Queen Ida was the first female accordion player to lead a zydeco band. Favoring a 31-button accordion, she is noted for her melodic playing, and for focusing on the treble side of her instrument, which makes her style similar to Mexican playing styles. Though like many other zydeco artists of the '80s, her music was well grounded in Creole traditions, she also integrates Caribbean, Cajun (with the addition of a fiddle to her Bon Temps Zydeco Band), blues, and other genres. She came to music rather late in life.
Born Ida Lewis to a musically talented family in Lake Charles, LA, she learned to play accordion from her mother after she spent a few years learning the piano. Her family moved to Beaumont, TX, when she was ten, and eight years later moved to San Francisco. Her first language is French, and wherever they went, they took their Creole culture and music with them. But while music was important to Lewis, during her young adult years she married (becoming Ida Guillory) and raised a family, only rarely performing for social occasions. She briefly attended nursing school but left during her first pregnancy. When her children were all school-aged, she became a part-time bus driver. As they grew, Queen Ida's friends began more strongly encouraging her to perform publicly.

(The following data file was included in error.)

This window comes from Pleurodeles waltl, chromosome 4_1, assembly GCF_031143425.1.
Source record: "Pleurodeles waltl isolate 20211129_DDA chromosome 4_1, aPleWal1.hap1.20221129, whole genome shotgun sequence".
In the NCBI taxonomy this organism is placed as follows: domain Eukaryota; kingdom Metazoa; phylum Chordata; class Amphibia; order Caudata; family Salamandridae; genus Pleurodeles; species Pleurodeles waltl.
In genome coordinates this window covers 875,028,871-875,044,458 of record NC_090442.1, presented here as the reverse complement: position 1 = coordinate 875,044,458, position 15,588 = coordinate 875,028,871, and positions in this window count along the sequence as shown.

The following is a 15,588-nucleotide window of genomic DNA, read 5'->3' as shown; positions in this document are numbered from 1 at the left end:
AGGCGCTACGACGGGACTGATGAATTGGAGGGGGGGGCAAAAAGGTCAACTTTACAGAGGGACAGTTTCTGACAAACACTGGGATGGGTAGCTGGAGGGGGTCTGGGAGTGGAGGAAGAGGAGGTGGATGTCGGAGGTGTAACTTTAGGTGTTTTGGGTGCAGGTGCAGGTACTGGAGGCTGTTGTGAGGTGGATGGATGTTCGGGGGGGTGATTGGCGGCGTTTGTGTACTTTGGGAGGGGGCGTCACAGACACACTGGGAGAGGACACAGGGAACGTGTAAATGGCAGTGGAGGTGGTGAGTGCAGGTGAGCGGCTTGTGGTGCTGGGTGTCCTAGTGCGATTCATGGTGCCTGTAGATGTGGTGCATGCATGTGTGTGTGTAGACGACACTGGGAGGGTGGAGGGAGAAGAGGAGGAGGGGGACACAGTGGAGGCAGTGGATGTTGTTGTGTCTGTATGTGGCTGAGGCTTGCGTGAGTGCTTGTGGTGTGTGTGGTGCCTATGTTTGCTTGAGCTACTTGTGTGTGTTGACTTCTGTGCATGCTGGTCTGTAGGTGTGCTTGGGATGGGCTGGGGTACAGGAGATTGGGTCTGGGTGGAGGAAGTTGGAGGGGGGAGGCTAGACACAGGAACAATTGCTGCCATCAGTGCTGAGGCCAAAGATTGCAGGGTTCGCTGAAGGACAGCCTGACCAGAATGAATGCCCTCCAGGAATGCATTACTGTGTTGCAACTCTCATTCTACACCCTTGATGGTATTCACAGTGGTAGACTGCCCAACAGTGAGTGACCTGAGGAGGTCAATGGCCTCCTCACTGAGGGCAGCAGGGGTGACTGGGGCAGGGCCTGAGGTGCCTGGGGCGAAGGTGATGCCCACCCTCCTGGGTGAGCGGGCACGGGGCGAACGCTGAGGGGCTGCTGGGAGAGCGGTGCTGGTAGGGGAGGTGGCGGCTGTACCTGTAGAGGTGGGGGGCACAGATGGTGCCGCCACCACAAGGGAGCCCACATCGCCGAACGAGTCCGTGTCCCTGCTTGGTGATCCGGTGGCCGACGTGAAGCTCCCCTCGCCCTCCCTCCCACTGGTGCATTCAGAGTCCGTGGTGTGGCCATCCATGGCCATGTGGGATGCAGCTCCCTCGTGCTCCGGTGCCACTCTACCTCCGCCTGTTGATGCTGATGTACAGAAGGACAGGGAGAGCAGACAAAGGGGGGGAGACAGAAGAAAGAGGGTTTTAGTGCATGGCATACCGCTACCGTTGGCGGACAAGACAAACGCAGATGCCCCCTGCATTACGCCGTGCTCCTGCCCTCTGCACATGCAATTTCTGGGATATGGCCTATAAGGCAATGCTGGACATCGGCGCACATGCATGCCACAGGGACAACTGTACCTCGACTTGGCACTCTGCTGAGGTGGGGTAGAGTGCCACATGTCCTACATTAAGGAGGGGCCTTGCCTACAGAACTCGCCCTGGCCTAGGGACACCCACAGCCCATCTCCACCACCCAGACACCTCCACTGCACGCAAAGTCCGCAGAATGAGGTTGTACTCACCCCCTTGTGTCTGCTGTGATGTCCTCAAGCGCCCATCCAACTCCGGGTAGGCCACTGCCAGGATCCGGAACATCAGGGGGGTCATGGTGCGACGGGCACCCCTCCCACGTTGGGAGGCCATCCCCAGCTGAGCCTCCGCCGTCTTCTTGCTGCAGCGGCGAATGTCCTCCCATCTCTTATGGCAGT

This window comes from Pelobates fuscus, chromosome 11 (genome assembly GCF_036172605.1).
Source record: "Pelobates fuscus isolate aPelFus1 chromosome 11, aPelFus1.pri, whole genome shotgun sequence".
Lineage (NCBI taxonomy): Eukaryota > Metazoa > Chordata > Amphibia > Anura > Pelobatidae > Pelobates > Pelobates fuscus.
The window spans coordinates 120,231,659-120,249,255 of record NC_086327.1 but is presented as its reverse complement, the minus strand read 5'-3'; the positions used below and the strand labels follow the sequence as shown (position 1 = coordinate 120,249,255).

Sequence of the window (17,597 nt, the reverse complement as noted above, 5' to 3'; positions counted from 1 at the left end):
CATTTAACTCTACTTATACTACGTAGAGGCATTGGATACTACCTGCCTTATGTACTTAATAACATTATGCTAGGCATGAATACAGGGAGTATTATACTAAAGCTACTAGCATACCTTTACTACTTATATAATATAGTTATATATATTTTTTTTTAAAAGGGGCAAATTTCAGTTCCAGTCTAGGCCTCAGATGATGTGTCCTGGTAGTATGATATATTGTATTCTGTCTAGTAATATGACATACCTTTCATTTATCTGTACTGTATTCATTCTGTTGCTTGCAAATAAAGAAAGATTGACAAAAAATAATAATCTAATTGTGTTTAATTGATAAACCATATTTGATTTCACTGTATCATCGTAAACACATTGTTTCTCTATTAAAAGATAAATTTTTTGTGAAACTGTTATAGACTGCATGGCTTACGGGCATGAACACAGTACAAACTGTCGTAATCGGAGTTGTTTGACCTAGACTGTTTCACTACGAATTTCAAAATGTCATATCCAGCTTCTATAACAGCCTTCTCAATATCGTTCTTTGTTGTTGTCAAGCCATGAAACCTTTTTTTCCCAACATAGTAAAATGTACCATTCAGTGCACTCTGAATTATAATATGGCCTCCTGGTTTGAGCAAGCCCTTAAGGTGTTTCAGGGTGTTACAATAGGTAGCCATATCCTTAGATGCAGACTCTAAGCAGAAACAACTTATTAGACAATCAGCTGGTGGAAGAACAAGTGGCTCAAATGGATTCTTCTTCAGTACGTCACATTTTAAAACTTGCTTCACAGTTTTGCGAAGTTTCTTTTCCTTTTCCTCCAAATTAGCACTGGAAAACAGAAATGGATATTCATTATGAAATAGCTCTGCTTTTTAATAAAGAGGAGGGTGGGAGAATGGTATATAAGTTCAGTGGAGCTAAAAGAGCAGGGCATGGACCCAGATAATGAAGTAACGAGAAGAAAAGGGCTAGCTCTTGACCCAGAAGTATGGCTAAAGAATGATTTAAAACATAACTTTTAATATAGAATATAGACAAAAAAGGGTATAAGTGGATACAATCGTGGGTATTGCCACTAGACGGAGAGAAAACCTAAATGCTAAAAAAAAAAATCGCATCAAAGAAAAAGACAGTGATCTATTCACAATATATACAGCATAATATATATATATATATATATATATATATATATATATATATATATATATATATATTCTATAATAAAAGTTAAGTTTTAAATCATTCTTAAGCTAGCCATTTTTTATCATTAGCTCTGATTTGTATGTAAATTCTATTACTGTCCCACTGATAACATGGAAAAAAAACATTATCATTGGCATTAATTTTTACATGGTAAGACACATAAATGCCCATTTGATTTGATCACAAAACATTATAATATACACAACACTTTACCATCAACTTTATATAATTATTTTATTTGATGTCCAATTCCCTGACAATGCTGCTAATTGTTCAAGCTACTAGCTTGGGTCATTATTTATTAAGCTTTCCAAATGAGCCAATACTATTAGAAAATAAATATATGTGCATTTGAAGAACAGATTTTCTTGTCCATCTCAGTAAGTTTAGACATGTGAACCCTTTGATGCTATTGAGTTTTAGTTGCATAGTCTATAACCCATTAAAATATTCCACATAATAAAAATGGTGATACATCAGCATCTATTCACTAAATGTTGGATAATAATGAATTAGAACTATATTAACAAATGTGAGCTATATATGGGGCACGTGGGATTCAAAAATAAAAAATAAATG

In the early '70s, she began performing with Barbary Coast Band and with the Playboys. She was in demand, not only because of her talent, but also because female accordion players were a rarity. She got her stage name in 1975 during a Mardis Gras celebration in the Bay Area. There she was formally crowned "Queen of the Zydeco Accordion and Queen of Zydeco Music." The following year she and her band played at the Monterey Jazz and Blues Festival. She also signed to GNP/Crescendo Records, a Los Angeles-based jazz label.
Despite her popularity, Queen Ida never felt music was stable enough to support her children and so continued bus driving until her youngest daughter went to school. After that, Ida began touring more frequently. In 1978, John Ullman became her agent. He helped make her internationally known. In 1979 she was nominated for a Bay Area Music Award. Though Taj Mahal won it, he arranged a two-week European tour for her. She continued recording and touring through the '80s. Because she feels she and the band sound best live, most of her albums are recorded while she tours.
In 1988, Queen Ida toured Japan, becoming the first zydeco artist to do so. She toured Africa the following year for the State Department and in 1990 went to Australia and New Zealand. Queen Ida has appeared in one feature film, Rumblefish, and a documentary about Louisiana music, J'ai Ete au Bal. She has also performed on television shows ranging from Austin City Limits to Saturday Night Live. For many, Queen Ida is not only an excellent musician, she is also a fine example of how a determined middle-aged woman can still find success in a youth-obsessed culture. ~ Sandra Brennan, Rovi